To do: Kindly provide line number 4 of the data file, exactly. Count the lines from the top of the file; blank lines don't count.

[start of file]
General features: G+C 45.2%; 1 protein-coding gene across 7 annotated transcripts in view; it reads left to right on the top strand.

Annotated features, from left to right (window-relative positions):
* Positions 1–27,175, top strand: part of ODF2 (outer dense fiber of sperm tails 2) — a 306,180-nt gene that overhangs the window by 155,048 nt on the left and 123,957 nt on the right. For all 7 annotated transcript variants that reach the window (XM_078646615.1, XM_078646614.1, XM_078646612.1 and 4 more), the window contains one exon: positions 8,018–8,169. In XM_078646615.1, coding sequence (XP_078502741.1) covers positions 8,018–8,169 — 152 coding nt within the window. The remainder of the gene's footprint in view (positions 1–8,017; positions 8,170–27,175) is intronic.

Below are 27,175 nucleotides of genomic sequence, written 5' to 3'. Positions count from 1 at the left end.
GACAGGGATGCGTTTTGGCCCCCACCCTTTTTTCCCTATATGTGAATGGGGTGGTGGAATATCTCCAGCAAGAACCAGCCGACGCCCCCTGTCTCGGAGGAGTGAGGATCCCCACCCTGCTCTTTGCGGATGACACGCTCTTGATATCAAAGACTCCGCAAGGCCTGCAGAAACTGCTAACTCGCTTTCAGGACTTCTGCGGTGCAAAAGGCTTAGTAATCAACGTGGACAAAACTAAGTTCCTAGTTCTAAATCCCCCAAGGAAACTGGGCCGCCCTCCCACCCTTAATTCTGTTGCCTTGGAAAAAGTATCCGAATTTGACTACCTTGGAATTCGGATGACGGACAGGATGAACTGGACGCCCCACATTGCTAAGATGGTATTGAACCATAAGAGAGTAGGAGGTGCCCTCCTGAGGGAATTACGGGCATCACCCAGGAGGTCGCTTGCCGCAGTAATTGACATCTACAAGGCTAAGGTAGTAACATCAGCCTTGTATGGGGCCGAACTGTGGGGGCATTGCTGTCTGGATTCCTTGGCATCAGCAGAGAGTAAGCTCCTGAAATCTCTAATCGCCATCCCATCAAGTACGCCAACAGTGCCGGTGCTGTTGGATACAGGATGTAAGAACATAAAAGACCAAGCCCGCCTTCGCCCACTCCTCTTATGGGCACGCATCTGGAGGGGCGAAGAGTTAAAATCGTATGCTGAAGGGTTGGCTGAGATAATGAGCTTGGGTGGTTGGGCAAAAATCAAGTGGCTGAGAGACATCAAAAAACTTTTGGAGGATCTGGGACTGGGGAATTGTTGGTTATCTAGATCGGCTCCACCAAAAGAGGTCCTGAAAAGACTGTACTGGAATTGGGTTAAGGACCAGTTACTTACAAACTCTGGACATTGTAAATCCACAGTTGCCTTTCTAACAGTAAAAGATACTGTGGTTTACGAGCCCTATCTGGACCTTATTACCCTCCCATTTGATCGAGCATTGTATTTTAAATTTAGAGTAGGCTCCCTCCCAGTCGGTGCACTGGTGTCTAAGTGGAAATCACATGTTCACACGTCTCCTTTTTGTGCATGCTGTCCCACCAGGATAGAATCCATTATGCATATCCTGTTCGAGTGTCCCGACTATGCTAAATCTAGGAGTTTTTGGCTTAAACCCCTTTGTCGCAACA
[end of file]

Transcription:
Below are 27,175 nucleotides of genomic sequence, written 5' to 3'. Positions count from 1 at the left end.